Chinese billionaire Liu’s auction flops at Sotheby’s Fall Sale
PROMINENT Chinese billionaire Liu Yiqian sold only 29 of 39 artworks in a Hong Kong auction with results far behind estimated values, a sign of a softening in the Chinese art market.
Sotheby’s conducted the much-hyped sale of modern and contemporary works from prominent Western and Asian artists over approximately two hours at the Hong Kong Convention and Exhibition Center on Oct. 5. The grand total, including the buyer’s premium and overhead premium was HK$544.5 million ($69.5 million); initial estimates pegged auction totals between HK$745 million and HK$1.06 billion.
The star lot proved the biggest disappointment: Amedeo Modigliani’s Paulette Jourdain painting, which sold for $34.8 million. No public estimate was provided prior to the sale but Mr. Liu had bought the work, which some believe to be Modigliani’s last portrait painted, for $42.8 million in 2015 — down more than 18% in eight years.
Among the top 10 lots, four missed estimates and only one exceeded them. Most artworks went to Asian collectors.
The sale comes as private museums in China have downsized or shut amidst a troubled economy. Independent, nonprofit art organization OCAT closed its chapters in several cities including Shanghai in March. The Guangdong Times Museum — a privately funded nonprofit — closed October last year after more than 20 years of running. Other private museums, such as Shanghai’s landmark Yuz Museum, were forced to relocate to smaller spaces when the government-owned landlord did not renew its lease.
Mr. Liu is the chairman of Sunline Group Co. Ltd., a Chinese conglomerate that invests in various sectors including finance, pharmaceutical and real estate industries. Mr. Liu and his wife, Wang Wei, are also the owners of the private Long Museum with two outposts in Shanghai and one in Chongqing.
“Despite the somewhat softer markets due to the post COVID economic environment in China, the best works are still sought after albeit with a natural adjustment in pricing,” said Philip Hoffman, founder and chief executive of the Fine Art Group, highlighting that there were three bidders for the Modigliani work. The $70-million haul still represents the highest total for any single-owner sale in Asia, despite the overall performance.
“For great material that has been in major collections for a period of time we still expect strong bidding — there is plenty of interest at all levels, but higher interest rates have affected some parts of the art market,” said Mr. Hoffman.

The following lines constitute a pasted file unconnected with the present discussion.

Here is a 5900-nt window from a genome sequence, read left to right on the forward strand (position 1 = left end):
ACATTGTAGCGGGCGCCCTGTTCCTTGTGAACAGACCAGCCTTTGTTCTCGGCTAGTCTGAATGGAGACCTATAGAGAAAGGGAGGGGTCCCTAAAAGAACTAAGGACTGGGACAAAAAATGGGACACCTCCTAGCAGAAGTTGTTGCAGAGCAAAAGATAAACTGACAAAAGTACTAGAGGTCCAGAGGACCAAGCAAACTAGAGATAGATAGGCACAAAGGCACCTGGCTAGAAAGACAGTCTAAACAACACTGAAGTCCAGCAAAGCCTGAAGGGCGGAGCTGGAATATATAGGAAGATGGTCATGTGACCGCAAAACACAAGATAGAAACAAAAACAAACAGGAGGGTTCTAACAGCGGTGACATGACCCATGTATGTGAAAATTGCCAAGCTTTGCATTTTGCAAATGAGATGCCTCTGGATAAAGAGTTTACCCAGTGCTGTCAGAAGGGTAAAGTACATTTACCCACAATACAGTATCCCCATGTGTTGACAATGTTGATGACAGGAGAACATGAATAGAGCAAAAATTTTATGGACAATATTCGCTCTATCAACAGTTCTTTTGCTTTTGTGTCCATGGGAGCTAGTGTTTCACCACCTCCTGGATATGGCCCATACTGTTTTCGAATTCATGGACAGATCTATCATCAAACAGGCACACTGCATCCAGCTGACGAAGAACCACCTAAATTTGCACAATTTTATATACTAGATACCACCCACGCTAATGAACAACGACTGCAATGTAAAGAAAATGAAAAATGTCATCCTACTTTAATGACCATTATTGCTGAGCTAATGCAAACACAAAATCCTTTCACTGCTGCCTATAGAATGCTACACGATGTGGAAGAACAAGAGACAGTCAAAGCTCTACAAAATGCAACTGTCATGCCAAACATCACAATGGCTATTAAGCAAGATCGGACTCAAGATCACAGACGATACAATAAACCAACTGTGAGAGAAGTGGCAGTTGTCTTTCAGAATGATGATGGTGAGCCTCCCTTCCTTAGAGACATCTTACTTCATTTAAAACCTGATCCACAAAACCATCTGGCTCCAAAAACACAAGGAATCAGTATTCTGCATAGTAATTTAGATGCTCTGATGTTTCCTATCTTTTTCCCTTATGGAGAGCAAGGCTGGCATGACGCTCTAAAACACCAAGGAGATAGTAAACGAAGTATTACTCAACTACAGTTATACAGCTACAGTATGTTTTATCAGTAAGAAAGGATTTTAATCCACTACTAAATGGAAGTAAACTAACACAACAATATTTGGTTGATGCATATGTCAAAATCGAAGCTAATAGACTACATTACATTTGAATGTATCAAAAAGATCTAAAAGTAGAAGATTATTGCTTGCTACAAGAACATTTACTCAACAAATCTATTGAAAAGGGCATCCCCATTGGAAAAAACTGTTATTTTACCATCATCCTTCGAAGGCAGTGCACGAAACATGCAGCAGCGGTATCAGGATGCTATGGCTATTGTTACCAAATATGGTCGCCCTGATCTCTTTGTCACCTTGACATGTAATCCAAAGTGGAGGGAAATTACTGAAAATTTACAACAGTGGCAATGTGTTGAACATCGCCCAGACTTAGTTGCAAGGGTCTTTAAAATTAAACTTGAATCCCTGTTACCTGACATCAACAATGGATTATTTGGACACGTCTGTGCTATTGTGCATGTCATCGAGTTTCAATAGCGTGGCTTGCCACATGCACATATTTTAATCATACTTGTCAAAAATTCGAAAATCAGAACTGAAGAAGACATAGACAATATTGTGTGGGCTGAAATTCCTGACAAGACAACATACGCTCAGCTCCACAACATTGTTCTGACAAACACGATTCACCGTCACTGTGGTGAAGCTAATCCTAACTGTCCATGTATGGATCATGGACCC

Among other results, Matthew Wong’s The Golden Age went for HK$12.6 million, under its HK$14 million low estimate. Alex Katz’s On Time sold for HK$11.3 million; it had been estimated for HK$12 million to HK$18 million.
René Magritte’s Le miroir universel yielded HK$77.6 million, compared with its estimate of between HK$70 million to HK$95 million. Lot 8539, Sea of Flowers No.1 by Wang Xingwei, was withdrawn prior to the sale with no reason given by Sotheby’s.
“Whatever the asset, it’s common knowledge that one doesn’t sell when the market is low,’’ said Nixi Cura, research fellow at the University of Glasgow and former program director at Christie’s Education London, prior to the auction. “The sale makes people curious about what is happening on the macro economy level in China, but also at the micro level, on Liu’s companies and museums.’’
The world’s second-largest economy is trying to regain traction amid challenges from weak consumer and business confidence along with the ongoing property crisis. Profit of Hubei Biocause Group, one of Sunlife’s main listed units, has plunged since the pandemic. It reported 275.9 million yuan ($41 million) for net income last year, only 17% of its 2019 level. Face recognition tech firm Couldwalk Technology Co., another Sunlife investment, is sanctioned by the US.
Attempts to reach Mr. Liu through the Long Museum and Sotheby’s were unsuccessful.
Prior to the sale, the auction house issued a generic media statement: “Wang Wei and Liu Yiqian feel like it is now time to offer a small fraction of their holdings to collectors who will continue to treasure them, just as they have, in order to fund further acquisitions and support various programs at their Long Museum,’’ said Sotheby’s Asia Chairman Nicolas Chow.
In response to queries about reports that Mr. Liu will auction about 50 more pieces in New York in the future, Sotheby’s demurred, stating that only a handful of significant works will be offered as part of the marquee season series in London and New York.
Mr. Liu, a former taxi driver burst onto the art scene more than a decade ago when he embarked on a buying spree, bidding up artworks to then-shocking levels. In 2015, he spent $170 million on a Modigliani nude, setting a record for the Italian artist at auction at the time. He has a fortune of at least $1.5 billion, according to the Bloomberg Billionaires Index.
The 59-year-old, who made his fortune from China’s nascent stock trading of the 1980s and ’90s, is also known for his colorful antics that set him apart from the typical, low-profile art collector.
In the so-called “Chicken Cup” incident that made international headlines, Mr. Liu bought a Ming dynasty ceramic bowl for $36 million and drank tea from it. He also used his American Express Centurion card to pay the $45-million bill for a 15th century Tibetan embroidered silk thangka, then cashed in some of his new horde of points for free travel after. — Bloomberg